An alternative message flow for a Paxos cluster that

  • can perform cluster-wide commitment in one or two network delays (rather than the usual two or three) for small clusters,
  • requires no more message delays than the usual scheme in larger clusters,
  • has time-to-cluster-wide-commitment no worse (possibly better) than the usual scheme, and
  • may be simpler to implement.

Usual flow

The usual flow of messages in a Paxos protocol is as follows:

Usual flow of messages in Paxos

Firstly one of the nodes (node 2 in the diagram) broadcasts a prepare (a.k.a. phase 1a) message and the other nodes respond with promised (a.k.a. phase 1b) messages. When a quorum of these has been received, indicated by a Q on the diagram, the algorithm is said to have completed phase 1 and enters phase 2. In phase 2 a proposed (a.k.a. phase 2a) message is broadcast and a set of accepted (a.k.a. phase 2b) messages sent in response. On receipt of a quorum of acceptances by node 2 the proposed value is chosen and acknowledgements of this fact can be sent. The other nodes are informed that this value is chosen by sending a committed message.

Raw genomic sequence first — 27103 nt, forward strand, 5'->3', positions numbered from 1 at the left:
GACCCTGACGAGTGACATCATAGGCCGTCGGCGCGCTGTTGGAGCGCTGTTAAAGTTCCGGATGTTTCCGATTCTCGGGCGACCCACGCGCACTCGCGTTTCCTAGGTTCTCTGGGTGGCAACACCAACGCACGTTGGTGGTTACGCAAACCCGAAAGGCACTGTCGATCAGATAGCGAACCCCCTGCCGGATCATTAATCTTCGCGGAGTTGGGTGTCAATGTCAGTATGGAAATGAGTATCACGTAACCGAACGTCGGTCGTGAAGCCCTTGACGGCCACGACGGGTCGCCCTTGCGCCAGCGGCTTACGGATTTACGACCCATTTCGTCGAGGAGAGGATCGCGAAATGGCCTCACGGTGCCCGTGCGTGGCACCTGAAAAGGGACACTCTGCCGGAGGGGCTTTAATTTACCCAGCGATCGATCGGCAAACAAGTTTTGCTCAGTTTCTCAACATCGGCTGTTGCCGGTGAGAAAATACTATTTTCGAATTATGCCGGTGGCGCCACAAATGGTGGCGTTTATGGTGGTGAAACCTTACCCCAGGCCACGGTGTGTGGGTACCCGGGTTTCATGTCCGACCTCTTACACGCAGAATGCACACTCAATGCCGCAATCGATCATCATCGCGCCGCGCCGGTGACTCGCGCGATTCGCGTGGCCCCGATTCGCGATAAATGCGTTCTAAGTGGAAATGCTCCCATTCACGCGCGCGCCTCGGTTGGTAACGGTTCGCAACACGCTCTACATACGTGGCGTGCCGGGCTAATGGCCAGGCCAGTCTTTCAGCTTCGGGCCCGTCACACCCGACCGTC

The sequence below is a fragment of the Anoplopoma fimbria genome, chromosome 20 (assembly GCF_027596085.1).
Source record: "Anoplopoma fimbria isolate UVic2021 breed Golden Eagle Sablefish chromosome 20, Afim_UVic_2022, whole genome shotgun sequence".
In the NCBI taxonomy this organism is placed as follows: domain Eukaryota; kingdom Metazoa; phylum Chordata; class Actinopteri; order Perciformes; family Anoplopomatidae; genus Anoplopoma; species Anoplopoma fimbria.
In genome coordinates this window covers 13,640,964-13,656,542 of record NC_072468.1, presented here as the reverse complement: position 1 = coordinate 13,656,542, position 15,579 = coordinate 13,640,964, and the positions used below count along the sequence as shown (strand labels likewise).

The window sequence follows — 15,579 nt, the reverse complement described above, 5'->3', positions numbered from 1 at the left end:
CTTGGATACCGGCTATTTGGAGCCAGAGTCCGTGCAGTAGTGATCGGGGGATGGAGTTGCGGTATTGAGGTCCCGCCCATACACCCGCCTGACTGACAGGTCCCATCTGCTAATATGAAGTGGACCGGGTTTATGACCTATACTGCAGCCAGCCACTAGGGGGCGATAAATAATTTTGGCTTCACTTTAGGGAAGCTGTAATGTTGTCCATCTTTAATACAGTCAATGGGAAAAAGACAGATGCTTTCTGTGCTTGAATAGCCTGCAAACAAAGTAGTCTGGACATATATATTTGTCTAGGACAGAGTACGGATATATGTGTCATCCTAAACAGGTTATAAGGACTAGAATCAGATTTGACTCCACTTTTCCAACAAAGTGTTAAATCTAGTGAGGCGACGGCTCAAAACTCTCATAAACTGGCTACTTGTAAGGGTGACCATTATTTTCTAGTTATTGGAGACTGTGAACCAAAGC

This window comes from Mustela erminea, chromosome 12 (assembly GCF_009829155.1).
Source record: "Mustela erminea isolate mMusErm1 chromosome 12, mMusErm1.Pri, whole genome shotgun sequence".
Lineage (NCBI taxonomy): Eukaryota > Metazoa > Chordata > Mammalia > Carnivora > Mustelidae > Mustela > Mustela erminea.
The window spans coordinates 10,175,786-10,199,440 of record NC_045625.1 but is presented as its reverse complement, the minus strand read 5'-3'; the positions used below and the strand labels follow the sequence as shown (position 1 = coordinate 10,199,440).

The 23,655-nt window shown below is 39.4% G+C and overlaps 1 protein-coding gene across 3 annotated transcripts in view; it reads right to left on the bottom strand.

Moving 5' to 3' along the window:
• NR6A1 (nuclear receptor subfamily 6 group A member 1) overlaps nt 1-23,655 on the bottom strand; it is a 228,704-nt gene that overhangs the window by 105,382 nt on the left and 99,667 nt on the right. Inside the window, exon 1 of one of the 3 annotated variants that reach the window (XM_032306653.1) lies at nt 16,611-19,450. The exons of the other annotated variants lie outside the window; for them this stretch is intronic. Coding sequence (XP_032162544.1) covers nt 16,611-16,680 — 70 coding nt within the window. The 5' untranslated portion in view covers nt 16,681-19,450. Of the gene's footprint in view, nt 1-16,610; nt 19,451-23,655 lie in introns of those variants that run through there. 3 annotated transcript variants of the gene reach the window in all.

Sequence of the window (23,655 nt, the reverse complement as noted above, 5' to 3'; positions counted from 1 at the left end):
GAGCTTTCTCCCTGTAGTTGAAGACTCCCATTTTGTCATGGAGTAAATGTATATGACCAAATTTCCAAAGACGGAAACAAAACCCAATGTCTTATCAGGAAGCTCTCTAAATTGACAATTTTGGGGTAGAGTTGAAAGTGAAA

Phase Message Alternative name Sender Recipient
1 prepare phase 1a Leader All nodes
1 promised phase 1b All nodes Leader
2 proposed phase 2a Leader All nodes
2 accepted phase 2b All nodes Leader
  committed   Leader All nodes

The system then remains in phase 2, sending further proposals and acceptances, for an extended period, typically many hours or days until a failure or transmission delay occurs, at which point it returns to phase 1 again:

Subsequent proposals do not need to re-enter phase 1

At higher load, writes may be overlapped which allows committed messages to be combined with subsequent proposed messages:

Combining `committed` and `proposed` messages

If the writes are more heavily overlapped, it might be that the leader proposes quite a few values A, B, C, … W, X before achieving quorum on having written A, so committed(A) ends up getting combined with proposed(Y).

Avoiding commitment

An alternative scheme is for each acceptor (including the leader) to broadcast accepted messages to all other nodes on receipt of a proposed message, and to have each node check for a quorum itself rather than to wait for a committed message from the leader.

Broadcasting `accepted` messages

Phase Message Alternative name Sender Recipient
1 prepare phase 1a Leader All nodes
1 promised phase 1b All nodes Leader
2 proposed phase 2a Leader All nodes
2 accepted phase 2b All nodes All nodes

Notice that each node independently achieves quorum (shown as ‘Q’) on the chosen value on receipt of accepted messages from a majority of its peers. Since this is a three-node cluster, it only needs a single accepted message, together with the one it sends itself, to reach quorum. This means there is no need for the non-proposing nodes to broadcast their accepted messages:

Avoiding broadcasting